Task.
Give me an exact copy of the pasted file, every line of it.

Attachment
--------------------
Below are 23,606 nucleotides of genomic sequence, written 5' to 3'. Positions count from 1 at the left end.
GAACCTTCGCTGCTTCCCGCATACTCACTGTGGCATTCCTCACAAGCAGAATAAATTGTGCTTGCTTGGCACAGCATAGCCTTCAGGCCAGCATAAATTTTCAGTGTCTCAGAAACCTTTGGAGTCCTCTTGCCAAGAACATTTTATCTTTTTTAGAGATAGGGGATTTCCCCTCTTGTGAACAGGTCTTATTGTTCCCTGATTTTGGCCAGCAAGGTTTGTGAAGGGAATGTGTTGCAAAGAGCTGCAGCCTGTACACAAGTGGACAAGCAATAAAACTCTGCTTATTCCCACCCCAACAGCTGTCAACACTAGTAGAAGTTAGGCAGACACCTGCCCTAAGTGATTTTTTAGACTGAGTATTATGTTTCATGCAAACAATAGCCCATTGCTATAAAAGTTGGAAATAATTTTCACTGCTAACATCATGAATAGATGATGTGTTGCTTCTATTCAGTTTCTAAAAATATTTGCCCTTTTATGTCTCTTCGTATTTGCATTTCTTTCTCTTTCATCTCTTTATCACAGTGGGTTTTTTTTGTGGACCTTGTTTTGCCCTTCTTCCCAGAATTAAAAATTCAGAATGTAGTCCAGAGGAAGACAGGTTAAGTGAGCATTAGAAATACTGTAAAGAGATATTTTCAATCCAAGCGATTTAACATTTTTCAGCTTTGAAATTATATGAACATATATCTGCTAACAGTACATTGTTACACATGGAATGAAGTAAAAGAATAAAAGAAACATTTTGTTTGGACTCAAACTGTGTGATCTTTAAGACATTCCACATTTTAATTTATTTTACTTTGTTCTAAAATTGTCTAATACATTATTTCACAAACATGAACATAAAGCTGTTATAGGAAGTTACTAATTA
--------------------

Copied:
Below are 23,606 nucleotides of genomic sequence, written 5' to 3'. Positions count from 1 at the left end.
GAACCTTCGCTGCTTCCCGCATACTCACTGTGGCATTCCTCACAAGCAGAATAAATTGTGCTTGCTTGGCACAGCATAGCCTTCAGGCCAGCATAAATTTTCAGTGTCTCAGAAACCTTTGGAGTCCTCTTGCCAAGAACATTTTATCTTTTTTAGAGATAGGGGATTTCCCCTCTTGTGAACAGGTCTTATTGTTCCCTGATTTTGGCCAGCAAGGTTTGTGAAGGGAATGTGTTGCAAAGAGCTGCAGCCTGTACACAAGTGGACAAGCAATAAAACTCTGCTTATTCCCACCCCAACAGCTGTCAACACTAGTAGAAGTTAGGCAGACACCTGCCCTAAGTGATTTTTTAGACTGAGTATTATGTTTCATGCAAACAATAGCCCATTGCTATAAAAGTTGGAAATAATTTTCACTGCTAACATCATGAATAGATGATGTGTTGCTTCTATTCAGTTTCTAAAAATATTTGCCCTTTTATGTCTCTTCGTATTTGCATTTCTTTCTCTTTCATCTCTTTATCACAGTGGGTTTTTTTTGTGGACCTTGTTTTGCCCTTCTTCCCAGAATTAAAAATTCAGAATGTAGTCCAGAGGAAGACAGGTTAAGTGAGCATTAGAAATACTGTAAAGAGATATTTTCAATCCAAGCGATTTAACATTTTTCAGCTTTGAAATTATATGAACATATATCTGCTAACAGTACATTGTTACACATGGAATGAAGTAAAAGAATAAAAGAAACATTTTGTTTGGACTCAAACTGTGTGATCTTTAAGACATTCCACATTTTAATTTATTTTACTTTGTTCTAAAATTGTCTAATACATTATTTCACAAACATGAACATAAAGCTGTTATAGGAAGTTACTAATTA